Two scientific publications recently reported on improved methods for determining the amount of flavanol, an antioxidant, in cocoa and chocolate.
The research, sponsored by The Hershey Center for Health and Nutrition, was collaboration between scientists at The Hershey Company and other scientific laboratories.
Scientists at Planta Analytica in Danbury, Connecticut isolated and separated cocoa flavanol antioxidants on a large scale. The Hershey scientists and collaborating scientists at the Pennsylvania State University-MS Hershey Medical Center (Hershey, PA) teamed up to determine the purity of these flavanols by HPLC and by Matrix Assisted Laser Desorption Ionization Time of Flight (MALDI-TOF) mass spectroscopy.
The isolated compounds were then used as standards in the determination of flavanol cocoa antioxidants in a cocoa powder and a dark chocolate.
“We believe this represents the first large scale purification of standards for flavanol antioxidant determination” said Dr Jeffrey Hurst of the Hershey Center for Health and Nutrition. “With a full series of standards, our flavanol determinations are not only more accurate, but the values are much higher, 40-100 per cent higher, than previously published methods using proprietary standards.” This also means that standards are commercially available to various laboratories. This collaborative work was published in the online journal
In other research published in Journal Association of Official Analytical Chemists, scientists from The Hershey Company and Brunswick Laboratories (Newton, MA) reported on the development of a new method for determining total procyanidins.
This method is a colorimetric test based on the specific reaction of dimethylaminocinnamaldehyde (DMAC) with flavanols. The method measures flavanol monomers, including EGCG, as well as higher flavanol polymers.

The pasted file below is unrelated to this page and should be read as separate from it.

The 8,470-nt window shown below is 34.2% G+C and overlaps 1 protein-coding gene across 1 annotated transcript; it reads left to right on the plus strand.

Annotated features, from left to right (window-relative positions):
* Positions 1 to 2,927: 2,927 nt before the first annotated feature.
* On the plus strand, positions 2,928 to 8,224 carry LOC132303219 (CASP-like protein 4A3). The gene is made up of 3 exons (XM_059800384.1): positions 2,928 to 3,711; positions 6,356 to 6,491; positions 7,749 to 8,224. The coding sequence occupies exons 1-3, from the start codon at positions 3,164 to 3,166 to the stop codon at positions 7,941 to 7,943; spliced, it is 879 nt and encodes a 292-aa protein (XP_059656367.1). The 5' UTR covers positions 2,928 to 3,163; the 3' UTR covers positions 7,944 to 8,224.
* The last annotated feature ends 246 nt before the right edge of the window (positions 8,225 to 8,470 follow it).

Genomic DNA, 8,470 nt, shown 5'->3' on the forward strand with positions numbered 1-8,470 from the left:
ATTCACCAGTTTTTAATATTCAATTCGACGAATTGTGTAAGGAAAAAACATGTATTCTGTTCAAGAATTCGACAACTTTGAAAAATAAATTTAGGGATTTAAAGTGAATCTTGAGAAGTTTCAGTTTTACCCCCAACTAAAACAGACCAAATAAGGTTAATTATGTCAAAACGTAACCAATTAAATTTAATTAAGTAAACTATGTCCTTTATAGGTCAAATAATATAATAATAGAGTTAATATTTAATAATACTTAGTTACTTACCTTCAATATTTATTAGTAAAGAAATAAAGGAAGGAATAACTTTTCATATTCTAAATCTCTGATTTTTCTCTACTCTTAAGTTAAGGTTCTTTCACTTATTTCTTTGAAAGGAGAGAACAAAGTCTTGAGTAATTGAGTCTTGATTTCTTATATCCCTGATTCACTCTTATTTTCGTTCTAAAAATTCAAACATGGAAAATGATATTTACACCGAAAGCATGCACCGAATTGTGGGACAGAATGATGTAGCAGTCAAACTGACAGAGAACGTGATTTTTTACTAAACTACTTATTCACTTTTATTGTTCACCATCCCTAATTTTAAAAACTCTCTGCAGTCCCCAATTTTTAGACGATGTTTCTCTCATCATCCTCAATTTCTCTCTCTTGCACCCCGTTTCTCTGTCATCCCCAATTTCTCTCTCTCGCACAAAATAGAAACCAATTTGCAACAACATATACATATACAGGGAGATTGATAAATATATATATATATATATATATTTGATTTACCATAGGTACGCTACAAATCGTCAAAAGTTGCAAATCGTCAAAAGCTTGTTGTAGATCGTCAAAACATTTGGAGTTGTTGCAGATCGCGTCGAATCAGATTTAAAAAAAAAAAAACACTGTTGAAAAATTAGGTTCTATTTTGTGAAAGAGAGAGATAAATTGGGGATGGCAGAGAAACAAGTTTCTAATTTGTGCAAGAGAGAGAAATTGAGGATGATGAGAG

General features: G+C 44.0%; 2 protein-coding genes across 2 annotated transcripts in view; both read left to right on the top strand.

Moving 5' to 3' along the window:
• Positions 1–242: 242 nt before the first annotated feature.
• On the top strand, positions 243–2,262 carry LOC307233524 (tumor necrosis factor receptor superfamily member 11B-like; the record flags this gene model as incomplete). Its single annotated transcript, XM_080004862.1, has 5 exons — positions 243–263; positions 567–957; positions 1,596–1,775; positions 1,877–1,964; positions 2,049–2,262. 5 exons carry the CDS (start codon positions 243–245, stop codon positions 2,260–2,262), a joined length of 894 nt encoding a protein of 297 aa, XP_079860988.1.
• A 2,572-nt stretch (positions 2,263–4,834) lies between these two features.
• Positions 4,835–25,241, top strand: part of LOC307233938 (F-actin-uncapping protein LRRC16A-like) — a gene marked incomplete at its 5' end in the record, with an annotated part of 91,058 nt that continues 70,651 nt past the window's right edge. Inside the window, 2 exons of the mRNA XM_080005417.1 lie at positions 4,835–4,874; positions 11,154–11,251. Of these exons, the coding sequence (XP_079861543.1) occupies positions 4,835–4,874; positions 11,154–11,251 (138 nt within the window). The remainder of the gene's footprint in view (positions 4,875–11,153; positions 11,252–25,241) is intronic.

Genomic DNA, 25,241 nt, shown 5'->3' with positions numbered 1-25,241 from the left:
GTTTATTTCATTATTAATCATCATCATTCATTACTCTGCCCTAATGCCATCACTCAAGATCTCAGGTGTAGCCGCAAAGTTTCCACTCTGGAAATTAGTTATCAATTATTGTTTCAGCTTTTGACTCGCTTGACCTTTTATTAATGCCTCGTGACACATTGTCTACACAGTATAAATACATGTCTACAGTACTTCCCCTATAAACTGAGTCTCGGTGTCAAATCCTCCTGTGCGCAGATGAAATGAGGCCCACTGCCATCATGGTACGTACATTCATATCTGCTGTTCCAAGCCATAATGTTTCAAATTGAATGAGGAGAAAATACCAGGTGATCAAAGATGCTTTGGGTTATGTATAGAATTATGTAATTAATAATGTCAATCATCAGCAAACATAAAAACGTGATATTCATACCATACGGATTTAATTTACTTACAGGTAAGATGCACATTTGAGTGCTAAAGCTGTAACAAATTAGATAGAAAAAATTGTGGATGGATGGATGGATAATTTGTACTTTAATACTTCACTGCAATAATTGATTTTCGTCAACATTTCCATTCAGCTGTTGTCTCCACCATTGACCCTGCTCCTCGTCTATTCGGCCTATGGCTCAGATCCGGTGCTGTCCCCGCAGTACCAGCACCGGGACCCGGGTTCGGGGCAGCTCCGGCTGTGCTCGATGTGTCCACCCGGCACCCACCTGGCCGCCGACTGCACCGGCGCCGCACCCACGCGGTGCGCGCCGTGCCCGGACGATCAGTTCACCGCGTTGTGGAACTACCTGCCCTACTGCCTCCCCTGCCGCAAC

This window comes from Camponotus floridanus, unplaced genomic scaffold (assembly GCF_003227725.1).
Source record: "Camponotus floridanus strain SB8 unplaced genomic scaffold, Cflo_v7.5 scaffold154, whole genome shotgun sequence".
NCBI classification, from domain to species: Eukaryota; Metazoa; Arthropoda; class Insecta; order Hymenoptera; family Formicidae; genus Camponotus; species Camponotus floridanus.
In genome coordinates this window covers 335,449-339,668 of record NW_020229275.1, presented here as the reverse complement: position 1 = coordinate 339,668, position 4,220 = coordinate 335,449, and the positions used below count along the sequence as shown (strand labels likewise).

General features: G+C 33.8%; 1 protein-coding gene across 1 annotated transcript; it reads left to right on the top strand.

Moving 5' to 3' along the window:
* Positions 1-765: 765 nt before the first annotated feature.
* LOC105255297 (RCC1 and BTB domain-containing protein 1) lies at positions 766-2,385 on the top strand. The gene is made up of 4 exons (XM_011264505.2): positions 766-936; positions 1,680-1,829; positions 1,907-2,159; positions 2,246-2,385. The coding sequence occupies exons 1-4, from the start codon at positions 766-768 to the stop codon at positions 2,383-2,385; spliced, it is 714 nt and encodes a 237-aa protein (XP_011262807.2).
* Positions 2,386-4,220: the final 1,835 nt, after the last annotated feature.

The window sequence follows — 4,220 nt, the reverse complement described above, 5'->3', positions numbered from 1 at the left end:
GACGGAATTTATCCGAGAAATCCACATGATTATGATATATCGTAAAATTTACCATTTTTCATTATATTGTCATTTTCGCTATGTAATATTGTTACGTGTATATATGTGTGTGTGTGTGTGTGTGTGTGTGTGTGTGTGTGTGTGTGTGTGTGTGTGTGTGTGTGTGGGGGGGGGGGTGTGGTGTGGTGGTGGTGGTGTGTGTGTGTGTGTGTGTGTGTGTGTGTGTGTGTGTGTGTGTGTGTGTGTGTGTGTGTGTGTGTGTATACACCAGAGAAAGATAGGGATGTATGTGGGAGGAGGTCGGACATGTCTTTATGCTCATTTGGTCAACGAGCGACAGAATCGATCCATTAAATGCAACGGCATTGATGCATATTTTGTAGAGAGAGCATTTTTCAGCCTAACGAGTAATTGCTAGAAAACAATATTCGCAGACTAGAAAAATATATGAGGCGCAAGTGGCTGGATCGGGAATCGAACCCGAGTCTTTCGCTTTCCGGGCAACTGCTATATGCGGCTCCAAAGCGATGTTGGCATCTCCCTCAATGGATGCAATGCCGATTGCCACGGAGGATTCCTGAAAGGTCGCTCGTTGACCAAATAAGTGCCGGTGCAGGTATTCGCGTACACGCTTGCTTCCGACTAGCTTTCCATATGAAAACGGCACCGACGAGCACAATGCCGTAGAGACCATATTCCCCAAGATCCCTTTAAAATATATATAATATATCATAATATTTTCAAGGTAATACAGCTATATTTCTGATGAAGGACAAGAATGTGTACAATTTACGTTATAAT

The method was validated at two Brunswick Laboratories facilities and at Hershey with all three laboratories providing comparable results at the 95 per cent confidence level.
“The specific reaction of DMAC with the flavanols has been known since the 1950s. This method is a simple and quick way to measure total procyanidins in cocoa and chocolate” said Dr Mark Payne of the Hershey Center for Health and Nutrition. “Compared to the HPLC method, which separates individual compounds, this method gives one number, which importantly includes polymers of flavanols beyond ten.”
“These reports are part of an ongoing series of publications, by Hershey and its collaborators, designed to improve upon the methods to determine flavanol antioxidants from cocoa and chocolate,” said Dr David Stuart, of the Hershey Center for Health and Nutrition. “We want to make these methods generally available to the chocolate industry initially, with the intent of having uniformly agreed upon methods of determining the level of these important molecules. These new methods can be used in research and other applications involving dietary intake of cocoa and chocolate, clinical interventions and food standardization.”